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Status of Aspen orthopedic surgeons in question under Steadman negotiations

Aspen Valley Hospital.
Aspen Times File

As Aspen Valley Hospital negotiates with The Steadman Clinic to take over local orthopedic operations, longtime, tenured surgeons with OrthoAspen are not being asked to stay.

The five orthopedic doctors under the employ of AVH were given a six-month termination notice June 1 in anticipation that a deal with The Steadman Clinic to absorb OrthoAspen would be inked by December.

The move allowed the physicians to negotiate separately with Steadman.

On Thursday, some doctors were notified they won’t be on the Steadman team.

Leelee von Stade, who specializes in trauma care, sports medicine and knee replacements, confirmed Sunday that she has not been invited by Steadman to stay on.

Von Stade, who was a partner in the original Aspen Orthopaedics Associates before it dissolved and surgeons became employees of AVH in 2016, said she is sad to not be able to continue giving care to her patients as she has for nearly two decades.

“I love my community and I love taking care of my community,” she said.

AVH CEO Dave Ressler said Monday that The Steadman Clinic is still negotiating with surgeons who it has identified for inclusion in the new practice.

“From AVH’s perspective, it would not be appropriate for us to comment on the discussions that The Steadman Clinic is having with the surgeons,” he said.

He added that the Steadman Clinic and AVH consider the status of those surgeons and their names to not be appropriate for public dissemination, out of respect for the individuals involved.

“They are focused on building a full complement of surgeons to provide an expanded continuum of world-class orthopedic care,” Ressler said. “The team will consist of physicians from AVH’s OrthoAspen practice, physicians from the Steadman Clinic and recruited surgeons with a strong tie to The Steadman Clinic and their culture.”

Steadman is not signing a majority of the seven surgeons who work at OrthoAspen, according to sources close to operation. A Steadman Clinic spokesperson deferred questions about “physician selection” to AVH officials.

AVH has signed a letter of intent with The Steadman Clinic, and the two entities are actively engaged in finalizing the documents associated with a strategic partnership, which is expected to be completed later this summer.

Ressler said as soon as the final roster is completed, at the time of the agreements being finalized, the surgeons’ names and specifics will be released.

He also said the transition from Aspen’s established surgeons is not reflective of the quality of care they’ve provided or their dedication.

“We’ve appreciated the services they’ve provided for many decades,” he said. “It’s difficult, but we believe we are headed in the right direction.”

The doctors employed by AVH are von Stade, Waqqar Kahn-Farooqi, Thea Wojtkowski, Namdar Kazemi and Tom Pevny. Doctors Mark Purnell and Stanley Gertzbain are on contract with AVH.

Ressler said the Steadman Clinic is looking to build a team of doctors who offer orthopedic specialties.

It’s unknown what the status will be for the other employees who work at OrthoAspen but Ressler said there is an expectation that most of them would be retained.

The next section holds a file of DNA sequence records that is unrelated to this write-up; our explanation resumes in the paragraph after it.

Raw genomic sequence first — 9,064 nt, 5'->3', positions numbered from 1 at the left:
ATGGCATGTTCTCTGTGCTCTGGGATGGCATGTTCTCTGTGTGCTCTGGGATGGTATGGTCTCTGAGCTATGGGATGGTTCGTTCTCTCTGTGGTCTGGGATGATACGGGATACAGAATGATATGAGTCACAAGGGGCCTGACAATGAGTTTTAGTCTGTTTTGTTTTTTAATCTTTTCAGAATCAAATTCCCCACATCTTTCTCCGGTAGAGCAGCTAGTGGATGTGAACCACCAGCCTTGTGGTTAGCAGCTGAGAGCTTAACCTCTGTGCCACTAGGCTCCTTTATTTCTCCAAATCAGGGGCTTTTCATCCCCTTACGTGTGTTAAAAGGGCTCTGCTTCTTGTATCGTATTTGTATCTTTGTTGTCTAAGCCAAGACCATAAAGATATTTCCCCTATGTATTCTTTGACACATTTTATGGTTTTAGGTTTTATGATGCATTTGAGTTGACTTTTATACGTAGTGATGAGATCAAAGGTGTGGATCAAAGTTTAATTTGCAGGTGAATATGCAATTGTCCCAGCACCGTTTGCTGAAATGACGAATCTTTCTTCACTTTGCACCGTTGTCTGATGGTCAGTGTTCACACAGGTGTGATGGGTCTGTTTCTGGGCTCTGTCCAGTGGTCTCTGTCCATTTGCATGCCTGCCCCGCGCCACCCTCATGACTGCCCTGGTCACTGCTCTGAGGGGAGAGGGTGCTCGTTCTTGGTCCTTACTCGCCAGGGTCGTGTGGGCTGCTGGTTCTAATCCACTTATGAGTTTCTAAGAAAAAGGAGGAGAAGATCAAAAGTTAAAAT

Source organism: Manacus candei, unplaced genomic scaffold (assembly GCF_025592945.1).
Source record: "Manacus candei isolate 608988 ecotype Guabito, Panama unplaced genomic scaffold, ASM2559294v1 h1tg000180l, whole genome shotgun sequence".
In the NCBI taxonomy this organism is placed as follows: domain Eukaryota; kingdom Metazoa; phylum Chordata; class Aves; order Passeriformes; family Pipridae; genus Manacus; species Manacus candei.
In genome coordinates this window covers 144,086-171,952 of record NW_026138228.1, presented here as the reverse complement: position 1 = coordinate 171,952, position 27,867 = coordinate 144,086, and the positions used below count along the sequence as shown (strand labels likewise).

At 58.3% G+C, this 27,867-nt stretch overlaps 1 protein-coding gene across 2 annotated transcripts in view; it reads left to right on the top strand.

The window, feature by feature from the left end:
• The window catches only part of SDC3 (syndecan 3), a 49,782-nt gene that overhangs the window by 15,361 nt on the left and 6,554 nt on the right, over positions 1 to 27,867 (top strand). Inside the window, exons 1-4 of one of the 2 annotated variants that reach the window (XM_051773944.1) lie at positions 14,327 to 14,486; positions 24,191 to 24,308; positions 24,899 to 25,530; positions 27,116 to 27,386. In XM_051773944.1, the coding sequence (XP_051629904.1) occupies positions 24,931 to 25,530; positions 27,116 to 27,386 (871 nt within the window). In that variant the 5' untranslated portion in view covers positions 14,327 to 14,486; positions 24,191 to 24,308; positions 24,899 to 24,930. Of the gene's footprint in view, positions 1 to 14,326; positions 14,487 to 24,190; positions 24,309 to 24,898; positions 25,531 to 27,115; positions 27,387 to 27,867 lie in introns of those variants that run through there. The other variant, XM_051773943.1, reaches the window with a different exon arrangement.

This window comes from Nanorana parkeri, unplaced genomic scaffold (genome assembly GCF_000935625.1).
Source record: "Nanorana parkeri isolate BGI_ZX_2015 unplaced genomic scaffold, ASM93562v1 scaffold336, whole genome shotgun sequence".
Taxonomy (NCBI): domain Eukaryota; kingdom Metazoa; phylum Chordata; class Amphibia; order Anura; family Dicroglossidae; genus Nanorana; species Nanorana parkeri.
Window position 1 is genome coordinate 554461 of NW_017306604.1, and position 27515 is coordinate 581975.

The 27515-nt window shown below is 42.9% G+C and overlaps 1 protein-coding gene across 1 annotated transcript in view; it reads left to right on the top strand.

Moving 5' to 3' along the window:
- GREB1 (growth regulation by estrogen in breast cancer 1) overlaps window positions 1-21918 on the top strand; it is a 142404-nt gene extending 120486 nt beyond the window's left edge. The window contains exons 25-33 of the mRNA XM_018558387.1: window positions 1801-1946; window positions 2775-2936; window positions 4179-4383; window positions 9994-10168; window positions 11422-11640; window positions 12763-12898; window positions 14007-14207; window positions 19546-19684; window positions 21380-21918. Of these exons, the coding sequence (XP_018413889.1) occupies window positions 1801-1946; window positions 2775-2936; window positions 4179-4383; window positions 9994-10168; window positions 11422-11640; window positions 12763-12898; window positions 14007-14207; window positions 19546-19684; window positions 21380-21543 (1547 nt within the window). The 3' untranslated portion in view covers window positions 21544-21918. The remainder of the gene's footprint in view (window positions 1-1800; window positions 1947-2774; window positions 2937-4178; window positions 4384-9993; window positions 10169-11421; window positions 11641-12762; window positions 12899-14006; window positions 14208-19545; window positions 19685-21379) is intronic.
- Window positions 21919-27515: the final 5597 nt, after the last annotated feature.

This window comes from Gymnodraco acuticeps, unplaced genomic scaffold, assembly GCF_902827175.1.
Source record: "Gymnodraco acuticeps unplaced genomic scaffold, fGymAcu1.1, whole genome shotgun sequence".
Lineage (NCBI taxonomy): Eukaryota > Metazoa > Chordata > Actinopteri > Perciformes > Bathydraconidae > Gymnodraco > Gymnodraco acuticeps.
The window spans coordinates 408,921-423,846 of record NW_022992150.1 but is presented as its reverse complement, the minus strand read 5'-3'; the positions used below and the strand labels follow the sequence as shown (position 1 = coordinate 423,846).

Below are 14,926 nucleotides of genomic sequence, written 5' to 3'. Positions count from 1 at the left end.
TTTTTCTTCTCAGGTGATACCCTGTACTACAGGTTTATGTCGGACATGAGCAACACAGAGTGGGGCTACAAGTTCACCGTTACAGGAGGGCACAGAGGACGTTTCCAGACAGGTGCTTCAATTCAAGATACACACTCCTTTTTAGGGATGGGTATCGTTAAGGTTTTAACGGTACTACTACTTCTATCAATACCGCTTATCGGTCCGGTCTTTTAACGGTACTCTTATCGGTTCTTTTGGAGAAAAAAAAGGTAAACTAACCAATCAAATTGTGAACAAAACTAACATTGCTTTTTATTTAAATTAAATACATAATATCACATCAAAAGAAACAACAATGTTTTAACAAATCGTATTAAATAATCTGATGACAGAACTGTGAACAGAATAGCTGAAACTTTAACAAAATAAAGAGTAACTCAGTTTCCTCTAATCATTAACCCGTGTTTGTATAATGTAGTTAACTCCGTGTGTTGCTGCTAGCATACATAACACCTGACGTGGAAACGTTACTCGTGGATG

AVH has been having ongoing dialogue about its orthopedic services, which led to discussions with The Steadman Clinic.

The clinic in 2018 purchased a piece of land at the Willits development in Basalt and has been eying locations in Aspen.

“When they decided to have a strong presence in the valley, we wanted to not have redundancy and join forces,” Ressler said. “Our ultimate objective and Steadman’s is to bring world-class orthopedic services to our community and to our visitors.”

The Steadman Clinic, which has locations in Vail, Frisco and Edwards, is world-renowned for its orthopedic services, research and work with professional athletes.

When asked if joining forces was a result of a “if you can’t beat them, join them” mentality with new competition, Ressler said he would characterize it as a “win-win opportunity.”

“There are excellent opportunities with Steadman,” he said, adding that at the beginning of the discussions, AVH was skeptical. “But we found them to be excellent partners.”

The elimination of OrthoAspen will end a 63-year run for local orthopedics.

Aspen Orthopaedic Associates, where Pevny and Purnell, along with von Stade worked, shut down in 2015.

Pevny declined to comment and Purnell did not return a voicemail Monday.

Those three surgeons had private-practice privileges at the hospital before becoming employees when Aspen Orthopaedic Associates disbanded and OrthoAspen was created.

Aspen Orthopaedic Associates began in 1957 when Dr. Robert Oden founded the group, making it the Western Slope’s first clinic of its kind.

But the medical group’s business model began to flounder in early 2015 after physicians left for other medical facilities, such as Valley View Hospital in Glenwood Springs.

Couple that with decreasing reimbursements and increasing costs, the physicians began negotiating employment at AVH.

In 2013, Orthopaedic Associates moved from its Main Street offices to the hospital. The clinic had been located on Main Street for 55 years.

It’s anticipated that The Steadman Clinic will take over that same space at AVH that has been OrthoAspen since 2016.

The Steadman Clinic also still plans to have a presence at Willits in Basalt.

Ressler said the partnership would bring top-notch orthopedic care to Roaring Fork Valley residents.

“Change is very difficult and this has been a rigorous process,” Ressler said. “We are pleased with the openness and discussions with Steadman.”

csackariason@aspentimes.com


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